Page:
Notice: Undefined offset: 1 in /home/dh_9qsmub/ on line 78
Understanding Organic Search Data - AJPR

Understanding Organic Search Data

A lot of things have changed since I wrote an article about how to read the Organic Search Traffic Data for ClickZ/Search Engine Watch back in April 2011. Back then, a free version of the Google Analytics tool was widely used by many website owners, even big corporations. Now, there are other great options including Adobe Analytics and paid version of Google Analytics tools available. Also, there are boundless helpful how-to’s, manuals, and guides available online (and offline) for every aspect of the tools. These tools not just make our – SEO, SEM, and digital marketers – lives easier but also assist us in achieving our business goals efficiently. Really, without the tools, we’d be still shooting the target blindly wasting time and money.

That said, I still see some common misunderstandings of the data. It usually comes from not understanding the metrics and segments correctly. Here are the 3 items, which may still be confusing to someone, especially if you are not an SEO, SEM, or analytic expert.

Google Search Console Data vs. Analytics Tool Data

While it seems to be obvious, I’m still asked about the reason why GSC data is different from analytics data. The reasons why the numbers from the two tools never match are; 1. Google Search Console only shows the data from Google, and analytics tools show the data from all traffic sources including other search engines.

If you are in a country where Google is the dominant search engine, you may not find that big of a difference between GSC and analytic tools. But, the difference may be more significant in some countries where other search engines are still popular, including China, Korea, and Japan.

Different Metrics and Segments in Analytics Tools

The analytics tools make it easy to slice and dice the website performance and user data so that we can spend time using the data to take action rather than finding the data. At the same time, having hundreds of metrics can be confusing. Most of us know the difference between “visits” and “unique visits”, or “visits” and “unique visitors”. But, can you explain why the “visits” number on your report is different from someone else’s report for the same websites? And, why do the numbers change when you switch the dimension from “page” to “entry page”?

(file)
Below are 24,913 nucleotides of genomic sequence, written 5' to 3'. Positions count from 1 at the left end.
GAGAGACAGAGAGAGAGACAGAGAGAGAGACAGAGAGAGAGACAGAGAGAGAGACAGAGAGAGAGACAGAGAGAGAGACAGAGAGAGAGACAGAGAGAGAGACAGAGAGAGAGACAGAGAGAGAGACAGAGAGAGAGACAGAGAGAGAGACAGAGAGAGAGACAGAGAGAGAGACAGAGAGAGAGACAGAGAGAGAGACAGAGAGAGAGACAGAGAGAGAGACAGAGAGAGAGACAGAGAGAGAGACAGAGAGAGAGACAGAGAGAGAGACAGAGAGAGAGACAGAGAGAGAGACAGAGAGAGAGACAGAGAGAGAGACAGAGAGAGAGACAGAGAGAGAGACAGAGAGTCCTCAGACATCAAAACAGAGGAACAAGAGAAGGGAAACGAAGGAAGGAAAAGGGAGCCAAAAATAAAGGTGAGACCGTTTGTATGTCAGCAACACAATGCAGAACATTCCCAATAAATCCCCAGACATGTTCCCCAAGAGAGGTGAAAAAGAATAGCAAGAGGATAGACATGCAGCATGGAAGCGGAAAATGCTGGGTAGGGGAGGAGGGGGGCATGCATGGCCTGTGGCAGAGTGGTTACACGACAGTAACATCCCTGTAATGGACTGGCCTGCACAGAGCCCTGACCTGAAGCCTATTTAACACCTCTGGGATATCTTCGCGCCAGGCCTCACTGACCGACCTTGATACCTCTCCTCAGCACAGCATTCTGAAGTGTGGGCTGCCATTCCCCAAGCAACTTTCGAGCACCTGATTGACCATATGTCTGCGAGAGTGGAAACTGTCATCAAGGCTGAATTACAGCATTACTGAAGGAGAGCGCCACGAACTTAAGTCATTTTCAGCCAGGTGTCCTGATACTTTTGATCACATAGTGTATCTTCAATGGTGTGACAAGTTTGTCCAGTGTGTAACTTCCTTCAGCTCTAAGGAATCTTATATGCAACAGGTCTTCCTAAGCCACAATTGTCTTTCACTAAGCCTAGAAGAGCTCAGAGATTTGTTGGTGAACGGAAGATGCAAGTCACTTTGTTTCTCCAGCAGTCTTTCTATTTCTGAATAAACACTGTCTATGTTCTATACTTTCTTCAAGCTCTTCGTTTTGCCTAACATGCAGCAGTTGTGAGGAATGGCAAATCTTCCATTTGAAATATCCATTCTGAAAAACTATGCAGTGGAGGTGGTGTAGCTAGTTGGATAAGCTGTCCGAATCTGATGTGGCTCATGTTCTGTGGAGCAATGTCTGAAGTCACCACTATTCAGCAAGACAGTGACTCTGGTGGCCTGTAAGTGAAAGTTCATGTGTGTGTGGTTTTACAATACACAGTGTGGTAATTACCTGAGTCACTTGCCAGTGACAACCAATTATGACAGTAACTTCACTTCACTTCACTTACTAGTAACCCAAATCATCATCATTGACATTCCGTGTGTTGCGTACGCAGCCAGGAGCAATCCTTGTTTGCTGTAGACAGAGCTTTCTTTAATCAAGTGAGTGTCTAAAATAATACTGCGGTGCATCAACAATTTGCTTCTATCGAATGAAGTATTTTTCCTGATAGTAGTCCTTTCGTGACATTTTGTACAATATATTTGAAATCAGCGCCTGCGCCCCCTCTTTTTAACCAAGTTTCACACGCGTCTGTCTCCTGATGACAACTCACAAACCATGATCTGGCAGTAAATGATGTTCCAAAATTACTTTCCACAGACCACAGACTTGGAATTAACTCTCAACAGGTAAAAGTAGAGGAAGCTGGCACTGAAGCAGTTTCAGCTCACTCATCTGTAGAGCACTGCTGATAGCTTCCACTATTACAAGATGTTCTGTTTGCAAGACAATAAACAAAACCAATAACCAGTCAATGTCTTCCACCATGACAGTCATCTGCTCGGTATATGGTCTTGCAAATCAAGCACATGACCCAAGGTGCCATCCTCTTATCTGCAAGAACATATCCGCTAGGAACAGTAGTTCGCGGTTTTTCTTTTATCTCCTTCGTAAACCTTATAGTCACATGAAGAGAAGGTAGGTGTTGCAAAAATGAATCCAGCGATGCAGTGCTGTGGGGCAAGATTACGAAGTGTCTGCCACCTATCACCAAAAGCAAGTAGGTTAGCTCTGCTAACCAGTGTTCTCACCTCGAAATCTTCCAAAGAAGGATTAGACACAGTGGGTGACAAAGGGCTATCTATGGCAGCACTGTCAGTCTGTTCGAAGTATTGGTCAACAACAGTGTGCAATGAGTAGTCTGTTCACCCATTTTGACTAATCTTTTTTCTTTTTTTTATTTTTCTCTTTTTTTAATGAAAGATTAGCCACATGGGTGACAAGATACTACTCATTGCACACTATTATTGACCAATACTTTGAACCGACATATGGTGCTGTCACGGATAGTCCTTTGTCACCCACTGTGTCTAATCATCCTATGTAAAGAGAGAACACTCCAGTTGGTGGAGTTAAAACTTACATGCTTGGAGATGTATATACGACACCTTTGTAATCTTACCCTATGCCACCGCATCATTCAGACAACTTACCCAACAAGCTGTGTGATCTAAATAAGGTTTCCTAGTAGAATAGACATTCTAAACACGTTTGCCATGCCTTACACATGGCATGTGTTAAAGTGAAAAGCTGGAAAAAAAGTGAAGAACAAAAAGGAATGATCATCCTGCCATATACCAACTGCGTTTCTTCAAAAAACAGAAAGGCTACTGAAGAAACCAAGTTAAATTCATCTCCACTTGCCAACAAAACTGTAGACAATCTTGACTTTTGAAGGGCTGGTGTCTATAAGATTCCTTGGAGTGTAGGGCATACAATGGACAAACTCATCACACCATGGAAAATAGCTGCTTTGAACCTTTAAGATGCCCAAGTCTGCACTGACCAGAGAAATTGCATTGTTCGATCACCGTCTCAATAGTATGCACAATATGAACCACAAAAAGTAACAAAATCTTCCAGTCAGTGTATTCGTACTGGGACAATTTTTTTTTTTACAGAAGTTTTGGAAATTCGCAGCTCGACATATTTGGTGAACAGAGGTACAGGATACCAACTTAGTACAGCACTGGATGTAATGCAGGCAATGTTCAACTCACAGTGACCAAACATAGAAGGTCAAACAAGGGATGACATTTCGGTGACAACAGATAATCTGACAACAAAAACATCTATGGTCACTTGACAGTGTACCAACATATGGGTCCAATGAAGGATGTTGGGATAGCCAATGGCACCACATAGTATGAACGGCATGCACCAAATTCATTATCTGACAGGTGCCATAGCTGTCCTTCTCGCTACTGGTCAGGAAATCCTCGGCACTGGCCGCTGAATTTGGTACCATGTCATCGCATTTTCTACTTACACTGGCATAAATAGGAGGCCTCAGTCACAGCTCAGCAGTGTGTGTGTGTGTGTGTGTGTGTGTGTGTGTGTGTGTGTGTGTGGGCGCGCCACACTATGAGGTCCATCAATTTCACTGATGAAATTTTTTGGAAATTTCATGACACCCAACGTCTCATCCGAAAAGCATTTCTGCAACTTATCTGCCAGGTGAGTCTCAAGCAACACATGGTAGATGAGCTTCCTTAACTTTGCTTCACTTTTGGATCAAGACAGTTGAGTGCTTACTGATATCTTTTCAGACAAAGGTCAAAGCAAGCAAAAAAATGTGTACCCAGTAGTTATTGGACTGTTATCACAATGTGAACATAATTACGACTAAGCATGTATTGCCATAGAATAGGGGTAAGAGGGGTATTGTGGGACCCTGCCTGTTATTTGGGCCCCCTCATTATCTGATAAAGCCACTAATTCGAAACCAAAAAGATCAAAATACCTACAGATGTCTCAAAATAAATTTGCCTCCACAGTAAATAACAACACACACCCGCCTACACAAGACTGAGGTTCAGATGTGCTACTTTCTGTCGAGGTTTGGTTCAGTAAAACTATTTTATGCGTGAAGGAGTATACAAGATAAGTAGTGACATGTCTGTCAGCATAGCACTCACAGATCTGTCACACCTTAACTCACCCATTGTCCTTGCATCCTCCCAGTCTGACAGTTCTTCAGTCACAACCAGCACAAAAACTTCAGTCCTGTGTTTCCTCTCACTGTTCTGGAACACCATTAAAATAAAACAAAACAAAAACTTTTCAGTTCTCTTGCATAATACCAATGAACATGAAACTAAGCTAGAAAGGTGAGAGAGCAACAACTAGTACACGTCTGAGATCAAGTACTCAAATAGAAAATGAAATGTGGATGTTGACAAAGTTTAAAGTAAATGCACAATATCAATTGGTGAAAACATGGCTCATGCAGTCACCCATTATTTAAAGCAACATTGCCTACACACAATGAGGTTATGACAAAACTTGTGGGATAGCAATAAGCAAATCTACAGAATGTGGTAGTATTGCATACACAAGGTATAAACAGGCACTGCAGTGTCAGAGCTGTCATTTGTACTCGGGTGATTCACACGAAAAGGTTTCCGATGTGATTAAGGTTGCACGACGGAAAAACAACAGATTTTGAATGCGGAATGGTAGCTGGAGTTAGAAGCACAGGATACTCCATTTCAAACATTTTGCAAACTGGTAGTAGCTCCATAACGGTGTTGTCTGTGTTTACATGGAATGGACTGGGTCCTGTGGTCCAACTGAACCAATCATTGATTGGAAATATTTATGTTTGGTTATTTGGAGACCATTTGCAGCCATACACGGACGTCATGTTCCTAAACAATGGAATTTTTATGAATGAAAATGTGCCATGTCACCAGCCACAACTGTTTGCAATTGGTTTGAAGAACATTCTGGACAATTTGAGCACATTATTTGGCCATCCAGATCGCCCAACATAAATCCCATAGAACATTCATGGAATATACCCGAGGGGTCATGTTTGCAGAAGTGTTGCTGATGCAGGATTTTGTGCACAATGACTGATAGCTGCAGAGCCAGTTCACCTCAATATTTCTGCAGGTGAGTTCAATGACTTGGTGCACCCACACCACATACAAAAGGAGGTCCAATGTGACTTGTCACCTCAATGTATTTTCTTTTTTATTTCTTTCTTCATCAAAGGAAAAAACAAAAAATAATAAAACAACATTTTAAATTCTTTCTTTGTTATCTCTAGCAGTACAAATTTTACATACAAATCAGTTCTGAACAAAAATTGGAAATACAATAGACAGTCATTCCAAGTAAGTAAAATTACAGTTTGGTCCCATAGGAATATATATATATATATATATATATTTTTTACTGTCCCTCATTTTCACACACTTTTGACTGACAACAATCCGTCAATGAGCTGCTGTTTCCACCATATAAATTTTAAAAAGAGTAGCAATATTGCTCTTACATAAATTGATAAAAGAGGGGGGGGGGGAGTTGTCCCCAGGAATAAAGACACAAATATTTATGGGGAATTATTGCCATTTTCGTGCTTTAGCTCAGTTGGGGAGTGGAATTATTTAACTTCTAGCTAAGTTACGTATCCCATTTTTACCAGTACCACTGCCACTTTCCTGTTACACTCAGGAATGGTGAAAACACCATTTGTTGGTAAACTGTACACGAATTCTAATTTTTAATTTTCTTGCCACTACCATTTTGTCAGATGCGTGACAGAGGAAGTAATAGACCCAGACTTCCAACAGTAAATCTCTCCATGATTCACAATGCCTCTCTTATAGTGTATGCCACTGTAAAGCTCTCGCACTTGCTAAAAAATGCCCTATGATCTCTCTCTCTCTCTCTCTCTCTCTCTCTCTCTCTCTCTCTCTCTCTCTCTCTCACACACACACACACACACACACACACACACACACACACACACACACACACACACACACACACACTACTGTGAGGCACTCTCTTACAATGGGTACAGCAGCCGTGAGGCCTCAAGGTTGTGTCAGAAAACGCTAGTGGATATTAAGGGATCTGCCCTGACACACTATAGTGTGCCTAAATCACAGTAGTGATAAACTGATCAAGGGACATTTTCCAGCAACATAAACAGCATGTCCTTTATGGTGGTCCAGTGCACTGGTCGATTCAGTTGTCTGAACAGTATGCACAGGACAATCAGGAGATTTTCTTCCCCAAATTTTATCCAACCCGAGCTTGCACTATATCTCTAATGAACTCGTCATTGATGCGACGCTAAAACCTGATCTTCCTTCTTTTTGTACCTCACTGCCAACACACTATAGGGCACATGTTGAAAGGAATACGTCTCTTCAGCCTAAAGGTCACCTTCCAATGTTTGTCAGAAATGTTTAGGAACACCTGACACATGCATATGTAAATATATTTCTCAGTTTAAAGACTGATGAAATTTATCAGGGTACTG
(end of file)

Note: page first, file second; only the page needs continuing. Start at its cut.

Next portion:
Visits (Adobe Analytics: AA) – The ‘Visits’ metric shows the number of sessions across all visitors on your site. The session ends if any of the following occur: 30 minutes of inactivity, 12 hours of activity, 2500 hits, or 100 hits in 100 seconds

Unique Visitors (AA) – The ‘Unique visitors’ metric shows the number of visitor IDs for the dimension item. It is one of the most common metrics used when determining traffic, as it gives a high-level overview of the popularity of a dimension item. For example, a visitor can come to your site every day for a month, but they still count as a single unique visitor.

Page (AA) – This dimension lists the names of pages on your site. It is one of the most common dimensions used in Adobe Analytics, as it provides insight into which pages on your site perform the best. This dimension is related to the site section and server dimensions. Page is most granular, Server is least granular, and Site section is between the two.

Entry Page (AA) – Entry dimensions are visit-based. They record the first dimension item, and persist it for the entire duration of that visit. Entry dimensions are available for all variables with pathing enabled under Traffic variables in Report suite settings.

For example, if you’d like to create a list of pages that brought organic traffic to the site, you’d want to use the “Entry Page” dimension, and set it as “hits”, not “visits”. If you use the “visits” metric, the list would include all the pages a visitor saw in the first 30 minutes.

Keywords with No Traffic Data

Whatever the reason may be, it’s becoming harder and harder to obtain keyword traffic data, even for your own website. We also noticed that the keyword tool returns many keywords with no search volume. Does that mean no one is searching using those keywords? When you search in Google, it shows several related searches, but even some of those terms have any search volume. Why is this happening?

Because the search volume is the average search numbers from the last 12 months, if a query became popular in recent months, the 12 months average may not be available. If a query is very popular only for a few months of the year, the average search volume may make the query less significant than it actually is.

Also, the Google keyword tool’s impressions and the search volume data are based on the ads served. If none of the advertisers bid on a query, Google may not provide the search volume for it.

The keyword tool data is helpful in providing some insights, but you should not make any important decisions including content strategy or product marketing. Don’t immediately write off the keywords with no traffic data. Review other data related to those topics to determine how they are aligned with the business strategy. You can also check the demand by running a search campaign to collect the sampling data.